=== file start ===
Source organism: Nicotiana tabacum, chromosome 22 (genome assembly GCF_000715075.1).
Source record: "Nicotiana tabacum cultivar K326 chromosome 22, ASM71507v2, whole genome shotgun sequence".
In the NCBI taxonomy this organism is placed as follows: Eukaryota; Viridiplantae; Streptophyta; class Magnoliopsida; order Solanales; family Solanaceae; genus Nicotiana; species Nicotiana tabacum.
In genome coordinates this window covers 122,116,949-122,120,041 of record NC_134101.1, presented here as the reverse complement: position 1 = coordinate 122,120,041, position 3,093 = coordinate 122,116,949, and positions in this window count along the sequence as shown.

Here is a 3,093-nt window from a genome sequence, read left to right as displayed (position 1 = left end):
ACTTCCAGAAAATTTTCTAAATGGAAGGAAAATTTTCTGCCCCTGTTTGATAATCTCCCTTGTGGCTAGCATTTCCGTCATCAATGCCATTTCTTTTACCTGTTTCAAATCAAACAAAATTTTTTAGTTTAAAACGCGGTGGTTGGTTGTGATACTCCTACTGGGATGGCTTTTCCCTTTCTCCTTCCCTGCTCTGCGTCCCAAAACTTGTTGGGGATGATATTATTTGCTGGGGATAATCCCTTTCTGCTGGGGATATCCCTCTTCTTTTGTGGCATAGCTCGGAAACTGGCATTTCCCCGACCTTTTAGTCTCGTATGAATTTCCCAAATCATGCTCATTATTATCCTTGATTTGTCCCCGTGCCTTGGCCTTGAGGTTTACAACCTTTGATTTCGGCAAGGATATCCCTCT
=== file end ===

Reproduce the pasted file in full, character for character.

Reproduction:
Source organism: Nicotiana tabacum, chromosome 22 (genome assembly GCF_000715075.1).
Source record: "Nicotiana tabacum cultivar K326 chromosome 22, ASM71507v2, whole genome shotgun sequence".
In the NCBI taxonomy this organism is placed as follows: Eukaryota; Viridiplantae; Streptophyta; class Magnoliopsida; order Solanales; family Solanaceae; genus Nicotiana; species Nicotiana tabacum.
In genome coordinates this window covers 122,116,949-122,120,041 of record NC_134101.1, presented here as the reverse complement: position 1 = coordinate 122,120,041, position 3,093 = coordinate 122,116,949, and positions in this window count along the sequence as shown.

Here is a 3,093-nt window from a genome sequence, read left to right as displayed (position 1 = left end):
ACTTCCAGAAAATTTTCTAAATGGAAGGAAAATTTTCTGCCCCTGTTTGATAATCTCCCTTGTGGCTAGCATTTCCGTCATCAATGCCATTTCTTTTACCTGTTTCAAATCAAACAAAATTTTTTAGTTTAAAACGCGGTGGTTGGTTGTGATACTCCTACTGGGATGGCTTTTCCCTTTCTCCTTCCCTGCTCTGCGTCCCAAAACTTGTTGGGGATGATATTATTTGCTGGGGATAATCCCTTTCTGCTGGGGATATCCCTCTTCTTTTGTGGCATAGCTCGGAAACTGGCATTTCCCCGACCTTTTAGTCTCGTATGAATTTCCCAAATCATGCTCATTATTATCCTTGATTTGTCCCCGTGCCTTGGCCTTGAGGTTTACAACCTTTGATTTCGGCAAGGATATCCCTCT